Consumers have come to expect their online purchases delivered fast. Retailers need to meet those expectations or they risk missing out.

Target Corp.’s recent announcement that it plans to buy courier service-aggregator Grand Junction is the latest in a string of acquisitions by retail giants. The move is the quickest means by which Target can scale its same-day delivery offering, with its press release detailing an expansion into major markets in 2018.

With Amazon.com Inc. acquiring Whole Foods Market Inc. and Wal-Mart Stores Inc. acquiring Jet.com (along with many others), the hottest trend in retail is acquisition and it’s easy to see why: Retailers need to quickly offer what  their fiercest competitors have.

Daphne Carmeli, CEO, Deliv

Daphne Carmeli, CEO, Deliv

A rapid rush to convenience

The battle to become the default retailer for consumers will be won with a superior customer experience—that means offering choice and convenience and, at the same time, doing it all quickly.

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Taking an omnichannel approach, such as diversifying with both physical and e-commerce retail, allows retailers to keep inventory closer to consumers. Not only does that give shoppers options, but it makes rapid delivery—the hours-long delivery that the majority of consumers are beginning to expect—feasible.

Retailers have been in a mad rush to fill in the gaps of this well-rounded customer experience.

Take Walmart, for example. Their incumbent status as the country’s default retailer was largely built on its more than 5,000 store locations. With consumer preference shifting to shopping online from the comfort of their living rooms, it was an existential issue for Walmart to offer a compelling  digital experience at scale. Tapping into Marc Lore’s digital knowledge and adopting Jet.com’s e-commerce experience was the quickest way to do that.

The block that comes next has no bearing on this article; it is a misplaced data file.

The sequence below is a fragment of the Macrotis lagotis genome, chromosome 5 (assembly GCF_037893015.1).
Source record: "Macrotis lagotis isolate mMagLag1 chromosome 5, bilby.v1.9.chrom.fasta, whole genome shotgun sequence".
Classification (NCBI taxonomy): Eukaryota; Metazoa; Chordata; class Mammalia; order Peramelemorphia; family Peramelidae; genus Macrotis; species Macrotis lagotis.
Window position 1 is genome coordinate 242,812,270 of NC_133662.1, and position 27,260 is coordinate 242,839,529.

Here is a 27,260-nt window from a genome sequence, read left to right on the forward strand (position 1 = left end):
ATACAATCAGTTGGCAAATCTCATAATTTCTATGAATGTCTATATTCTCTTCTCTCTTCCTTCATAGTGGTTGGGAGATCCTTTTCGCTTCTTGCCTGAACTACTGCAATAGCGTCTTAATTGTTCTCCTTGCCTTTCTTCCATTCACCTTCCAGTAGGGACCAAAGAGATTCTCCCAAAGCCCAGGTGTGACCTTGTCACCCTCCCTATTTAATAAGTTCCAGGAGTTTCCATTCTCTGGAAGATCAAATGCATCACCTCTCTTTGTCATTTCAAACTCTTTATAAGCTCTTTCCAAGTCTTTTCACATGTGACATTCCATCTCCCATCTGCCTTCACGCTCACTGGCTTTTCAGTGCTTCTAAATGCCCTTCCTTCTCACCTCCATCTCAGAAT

The e-commerce overhaul has been paying off ever since, with Walmart reporting in March a 63% increase in digital sales. The retailer’s recent announcement to plug into Google Express marketplace proves an even deeper level of commitment to competing on all digital fronts.

With the omnichannel aspect worked out, Walmart can now get creative with making delivering goods easier. Borrowing Jet’s creative bundling of products, it has begun experimenting with parking lot kiosks and its budding same-day delivery offering has begun bridging the gap of their shopping experience from online sales all the way to customers’ doors.

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Amazon, on the other hand, needed to move from digital to the physical world. While largely responsible for consumers’ expectations for rapid delivery, their offering was still limited by having to ship from their warehouses—no matter how strategically they may be placed. To get product within a reasonable distance of consumers and offer a competitive omnichannel experience, Amazon made a $13 billion entrance to bricks-and-mortar retail with their purchase of Whole Foods. The 470 storefronts allowed Amazon to flip a switch and have a physical presence in virtually every major metropolitan area overnight.